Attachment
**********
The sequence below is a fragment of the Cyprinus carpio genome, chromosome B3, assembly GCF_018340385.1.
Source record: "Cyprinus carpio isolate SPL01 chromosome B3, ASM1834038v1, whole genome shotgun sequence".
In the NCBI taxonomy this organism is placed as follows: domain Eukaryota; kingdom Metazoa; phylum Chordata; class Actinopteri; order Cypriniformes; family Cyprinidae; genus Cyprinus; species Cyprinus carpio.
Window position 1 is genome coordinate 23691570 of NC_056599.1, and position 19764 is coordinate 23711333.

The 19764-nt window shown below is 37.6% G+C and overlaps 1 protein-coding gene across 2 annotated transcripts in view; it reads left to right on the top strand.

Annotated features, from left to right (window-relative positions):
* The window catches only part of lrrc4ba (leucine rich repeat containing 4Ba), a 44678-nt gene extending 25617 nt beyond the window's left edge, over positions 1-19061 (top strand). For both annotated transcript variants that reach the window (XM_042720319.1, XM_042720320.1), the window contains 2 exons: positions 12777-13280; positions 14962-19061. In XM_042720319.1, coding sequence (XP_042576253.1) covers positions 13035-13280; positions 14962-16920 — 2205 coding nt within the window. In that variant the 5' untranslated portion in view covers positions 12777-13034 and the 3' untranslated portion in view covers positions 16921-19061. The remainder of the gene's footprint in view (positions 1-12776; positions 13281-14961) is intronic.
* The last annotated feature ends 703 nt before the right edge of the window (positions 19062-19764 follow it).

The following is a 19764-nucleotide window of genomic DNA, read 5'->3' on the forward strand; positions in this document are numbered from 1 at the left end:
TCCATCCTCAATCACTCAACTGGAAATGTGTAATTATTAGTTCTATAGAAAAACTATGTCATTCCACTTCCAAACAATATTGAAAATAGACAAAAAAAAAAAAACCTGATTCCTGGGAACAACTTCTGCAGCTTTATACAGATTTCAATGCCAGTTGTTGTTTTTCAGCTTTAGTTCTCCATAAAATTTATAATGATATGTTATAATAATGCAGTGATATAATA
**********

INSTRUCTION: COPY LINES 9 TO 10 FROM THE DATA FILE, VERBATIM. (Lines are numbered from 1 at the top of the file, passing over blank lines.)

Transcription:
The following is a 19764-nucleotide window of genomic DNA, read 5'->3' on the forward strand; positions in this document are numbered from 1 at the left end:
TCCATCCTCAATCACTCAACTGGAAATGTGTAATTATTAGTTCTATAGAAAAACTATGTCATTCCACTTCCAAACAATATTGAAAATAGACAAAAAAAAAAAAACCTGATTCCTGGGAACAACTTCTGCAGCTTTATACAGATTTCAATGCCAGTTGTTGTTTTTCAGCTTTAGTTCTCCATAAAATTTATAATGATATGTTATAATAATGCAGTGATATAATA